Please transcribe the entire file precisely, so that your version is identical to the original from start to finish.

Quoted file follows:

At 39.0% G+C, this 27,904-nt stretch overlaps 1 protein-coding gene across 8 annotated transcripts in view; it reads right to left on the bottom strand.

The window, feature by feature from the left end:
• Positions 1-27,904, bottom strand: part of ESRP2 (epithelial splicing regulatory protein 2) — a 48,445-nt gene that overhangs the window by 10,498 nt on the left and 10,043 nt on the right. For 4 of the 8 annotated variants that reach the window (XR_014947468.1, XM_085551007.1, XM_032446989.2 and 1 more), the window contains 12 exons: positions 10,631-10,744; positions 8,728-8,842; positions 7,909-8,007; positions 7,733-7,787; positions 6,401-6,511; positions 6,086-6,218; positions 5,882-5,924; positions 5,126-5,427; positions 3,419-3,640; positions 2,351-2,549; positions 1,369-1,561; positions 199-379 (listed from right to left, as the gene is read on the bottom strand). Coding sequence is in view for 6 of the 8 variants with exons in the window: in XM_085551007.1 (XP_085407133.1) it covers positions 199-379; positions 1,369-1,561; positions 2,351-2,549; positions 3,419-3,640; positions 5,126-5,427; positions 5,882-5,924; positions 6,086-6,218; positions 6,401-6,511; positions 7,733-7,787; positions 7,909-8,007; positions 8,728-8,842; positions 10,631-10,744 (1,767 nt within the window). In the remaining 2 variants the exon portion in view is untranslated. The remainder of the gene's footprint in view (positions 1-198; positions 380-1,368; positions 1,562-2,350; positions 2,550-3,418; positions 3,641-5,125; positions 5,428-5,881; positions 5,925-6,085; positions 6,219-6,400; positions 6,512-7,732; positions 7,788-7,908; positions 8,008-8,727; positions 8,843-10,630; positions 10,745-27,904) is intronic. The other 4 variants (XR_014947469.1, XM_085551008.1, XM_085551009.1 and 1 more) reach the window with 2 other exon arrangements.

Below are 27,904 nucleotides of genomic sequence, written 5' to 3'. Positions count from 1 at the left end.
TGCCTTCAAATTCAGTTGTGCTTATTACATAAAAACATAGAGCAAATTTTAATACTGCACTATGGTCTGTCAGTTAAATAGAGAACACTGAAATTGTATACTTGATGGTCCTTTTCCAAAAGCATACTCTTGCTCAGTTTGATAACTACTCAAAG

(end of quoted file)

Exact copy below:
At 39.0% G+C, this 27,904-nt stretch overlaps 1 protein-coding gene across 8 annotated transcripts in view; it reads right to left on the bottom strand.

The window, feature by feature from the left end:
• Positions 1-27,904, bottom strand: part of ESRP2 (epithelial splicing regulatory protein 2) — a 48,445-nt gene that overhangs the window by 10,498 nt on the left and 10,043 nt on the right. For 4 of the 8 annotated variants that reach the window (XR_014947468.1, XM_085551007.1, XM_032446989.2 and 1 more), the window contains 12 exons: positions 10,631-10,744; positions 8,728-8,842; positions 7,909-8,007; positions 7,733-7,787; positions 6,401-6,511; positions 6,086-6,218; positions 5,882-5,924; positions 5,126-5,427; positions 3,419-3,640; positions 2,351-2,549; positions 1,369-1,561; positions 199-379 (listed from right to left, as the gene is read on the bottom strand). Coding sequence is in view for 6 of the 8 variants with exons in the window: in XM_085551007.1 (XP_085407133.1) it covers positions 199-379; positions 1,369-1,561; positions 2,351-2,549; positions 3,419-3,640; positions 5,126-5,427; positions 5,882-5,924; positions 6,086-6,218; positions 6,401-6,511; positions 7,733-7,787; positions 7,909-8,007; positions 8,728-8,842; positions 10,631-10,744 (1,767 nt within the window). In the remaining 2 variants the exon portion in view is untranslated. The remainder of the gene's footprint in view (positions 1-198; positions 380-1,368; positions 1,562-2,350; positions 2,550-3,418; positions 3,641-5,125; positions 5,428-5,881; positions 5,925-6,085; positions 6,219-6,400; positions 6,512-7,732; positions 7,788-7,908; positions 8,008-8,727; positions 8,843-10,630; positions 10,745-27,904) is intronic. The other 4 variants (XR_014947469.1, XM_085551008.1, XM_085551009.1 and 1 more) reach the window with 2 other exon arrangements.

Below are 27,904 nucleotides of genomic sequence, written 5' to 3'. Positions count from 1 at the left end.
TGCCTTCAAATTCAGTTGTGCTTATTACATAAAAACATAGAGCAAATTTTAATACTGCACTATGGTCTGTCAGTTAAATAGAGAACACTGAAATTGTATACTTGATGGTCCTTTTCCAAAAGCATACTCTTGCTCAGTTTGATAACTACTCAAAG